The Northerner

Centuries-old customs bring local middle and high school students to NKU

Samantha Hayden

Samantha Hayden

Mayra Guzman (center), NKU junior psychology major, talks with volunteers at the Oct. 11 Day of the Dead Celebration. The celebration, part of Hispanic Heritage Month, brought local students onto campus to learn about the historic holiday.

Stacey Barnes, Contributing writer

Hang on for a minute...we're trying to find some more stories you might like.


Email This Story






Latin music bounces from the walls of the Northern Kentucky University Student Union Ballroom while local middle and high school students take a journey back through history. Masks, flowers and gifts, like piñatas and colorful banners, crowd tables of students visiting NKU to learn about the annual celebration of the Mexican-Spanish holiday, Day of the Dead, which is celebrated on November 2.

On Oct. 11 over 200 students studying Spanish at Holmes High School and Campbell County High School participated in a session of gift making, a presentation on the history of Dia de los Muertos, or Day of the Dead, and a tour of NKU’s campus.

Diane Maldonado, administrative assistant for NKU’s Latino Student Affairs Department, said that the events were organized and hosted by the department in recognition of Hispanic Heritage Month that runs from Sept.15 through Oct.15 and represents a celebration of ancestors.

“Souls are coming back to visit their loved ones,” Maldonado said. “We are teaching them how and why the souls are celebrated.”

Many of the local students in attendance are not of Latino or Hispanic descent, but they are studying Spanish and learning about many of the Hispanic customs in their classrooms, according to Maldonado.

Amy Henriksen, a Spanish teacher at Campbell County High School, said that it is a good experience for the students to be immersed in the culture by interacting with Hispanic and Latino students who attend NKU.

“Many times students don’t think what they are learning is real,” Henriksen said. “By coming here they get to see that it is real and that what they are learning is real world.”

Andrea Padilla, a Spanish teacher at Holmes High School, said she and her colleagues are thankful for being on campus.

“It is a great opportunity for inner city kids to be exposed to a college campus,” Padilla said. “For many of them it is the first time and may be the only time they see a college campus before they go to college themselves.”

Dana Coronado, a NKU studentvolunteer who was teaching students how to make some of the gifts, said that many people think it is a sad thing to celebrate the dead, but that it really is a positive experience.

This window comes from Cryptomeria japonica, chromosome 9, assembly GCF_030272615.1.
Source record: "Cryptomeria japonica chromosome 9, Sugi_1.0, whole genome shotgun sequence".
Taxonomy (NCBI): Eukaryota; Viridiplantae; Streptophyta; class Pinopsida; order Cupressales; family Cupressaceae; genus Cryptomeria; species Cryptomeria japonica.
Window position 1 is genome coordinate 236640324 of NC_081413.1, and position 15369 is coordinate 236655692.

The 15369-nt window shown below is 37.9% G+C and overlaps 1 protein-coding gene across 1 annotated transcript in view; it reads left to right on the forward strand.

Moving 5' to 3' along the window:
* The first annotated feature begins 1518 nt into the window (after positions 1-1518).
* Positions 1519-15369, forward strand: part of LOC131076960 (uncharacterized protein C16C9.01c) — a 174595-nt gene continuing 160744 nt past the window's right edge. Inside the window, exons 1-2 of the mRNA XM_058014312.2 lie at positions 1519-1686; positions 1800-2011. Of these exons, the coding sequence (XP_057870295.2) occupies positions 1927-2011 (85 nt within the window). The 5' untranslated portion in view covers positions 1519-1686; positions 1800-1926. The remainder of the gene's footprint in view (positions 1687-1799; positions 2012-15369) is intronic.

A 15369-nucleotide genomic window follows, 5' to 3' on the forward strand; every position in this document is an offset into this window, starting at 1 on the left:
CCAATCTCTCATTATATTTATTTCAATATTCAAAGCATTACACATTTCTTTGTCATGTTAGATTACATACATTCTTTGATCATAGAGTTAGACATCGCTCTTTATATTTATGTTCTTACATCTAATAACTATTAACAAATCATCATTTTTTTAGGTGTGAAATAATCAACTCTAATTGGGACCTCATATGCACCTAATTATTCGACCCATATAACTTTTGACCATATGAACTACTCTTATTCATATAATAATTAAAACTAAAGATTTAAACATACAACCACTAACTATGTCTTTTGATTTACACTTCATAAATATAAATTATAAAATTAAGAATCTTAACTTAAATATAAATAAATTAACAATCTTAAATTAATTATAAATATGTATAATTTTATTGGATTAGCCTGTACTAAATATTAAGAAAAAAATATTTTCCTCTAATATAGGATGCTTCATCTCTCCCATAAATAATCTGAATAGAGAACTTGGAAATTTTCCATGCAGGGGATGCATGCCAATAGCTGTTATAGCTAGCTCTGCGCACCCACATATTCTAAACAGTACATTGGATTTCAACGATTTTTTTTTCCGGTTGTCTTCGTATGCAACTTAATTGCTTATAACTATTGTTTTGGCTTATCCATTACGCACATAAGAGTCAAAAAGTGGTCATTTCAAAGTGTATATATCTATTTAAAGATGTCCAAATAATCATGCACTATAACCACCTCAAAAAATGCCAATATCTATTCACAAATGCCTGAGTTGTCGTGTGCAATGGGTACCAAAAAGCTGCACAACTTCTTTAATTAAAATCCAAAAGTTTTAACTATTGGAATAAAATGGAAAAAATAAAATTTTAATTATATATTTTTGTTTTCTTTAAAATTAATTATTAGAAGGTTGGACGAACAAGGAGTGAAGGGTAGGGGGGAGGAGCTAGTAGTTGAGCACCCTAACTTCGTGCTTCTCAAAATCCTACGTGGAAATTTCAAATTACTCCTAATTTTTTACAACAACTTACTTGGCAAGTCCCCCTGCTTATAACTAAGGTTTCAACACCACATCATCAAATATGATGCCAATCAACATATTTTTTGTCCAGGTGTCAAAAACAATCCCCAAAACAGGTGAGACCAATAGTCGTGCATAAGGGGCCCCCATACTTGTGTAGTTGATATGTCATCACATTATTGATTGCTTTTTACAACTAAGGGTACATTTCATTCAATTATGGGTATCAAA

“It is a way of celebrating people’s lives and remembering them” Coranado said.

During the gift making sessions, lively Latin music filled the student union ballroom. Students moved through the room gathering art supplies while rotating from station to station learning different ways to make symbolic alter gifts.

Coronado was teaching a group of Holmes High School students how to make a picado, a modern-day way of creating colorful images to decorate shrines in honor of the dead.

Picado involves cutting brightly colored paper into images of skeletons doing crazy things like riding bicycles or sitting on graveyard tombs and its origin dates back to the 1500s when the Aztecs decorated gravesites of loved ones.

According to www.eiteljorg.org, many of the decorations for celebrating The Day of The Dead are a way of making a connection with the spirits of loved ones. Colorful regal-like clothing worn by skeletons, specifically a well- known skeleton in Mexican and Spanish history, Catrina, also represents a symbol of joy and an acceptance that no one can avoid death.

Deja Turner, a 10th grader at Holmes High School said she was enjoying learning about the Spanish custom.

“It’s new,” Turner said. “We don’t usually get to do stuff like this.”

Even though most of the images looked more like snowflakes, Maurissa Brown, a 10th grader at Holmes High School, was still working on her picado, but was really proud of the piñata she made earlier in the day.

“I have the best piñata,” Brown said.

The students interviewed said they were looking forward to lunch and then a tour of the campus.

Print Friendly, PDF & Email

Navigate Right
Navigate Left
  • Centuries-old customs bring local middle and high school students to NKU

    A&L Features

    Big Fish: Musical makes a splash in Corbett

  • Centuries-old customs bring local middle and high school students to NKU

    Arts & Life

    WATCH: NKU 50th Film Fest Kicks Off

  • Centuries-old customs bring local middle and high school students to NKU

    Arts & Life

    WATCH: Take a Tour of the New Health Innovation Center

  • Centuries-old customs bring local middle and high school students to NKU

    Arts & Life

    WATCH: Explore NKU’s Unique Learning Spaces

  • Centuries-old customs bring local middle and high school students to NKU

    Arts & Life

    Can you believe? ‘Queer Eye’ star Karamo Brown coming to NKU

  • Centuries-old customs bring local middle and high school students to NKU

    A&L Features

    50th anniversary film fest takes students back to 1968

  • Centuries-old customs bring local middle and high school students to NKU

    A&L Features

    Author’s journey explores spirit of mentorship

  • Centuries-old customs bring local middle and high school students to NKU

    A&L Features

    “Erratics” art exhibit explores deconstructed boundaries

  • Centuries-old customs bring local middle and high school students to NKU

    A&L Features

    Dungeons and Dragons finds a home at NKU

  • Centuries-old customs bring local middle and high school students to NKU

    A&L Features

    Going Greek: Bid day is for the boys

The Independent Student Newspaper of Northern Kentucky University.
Centuries-old customs bring local middle and high school students to NKU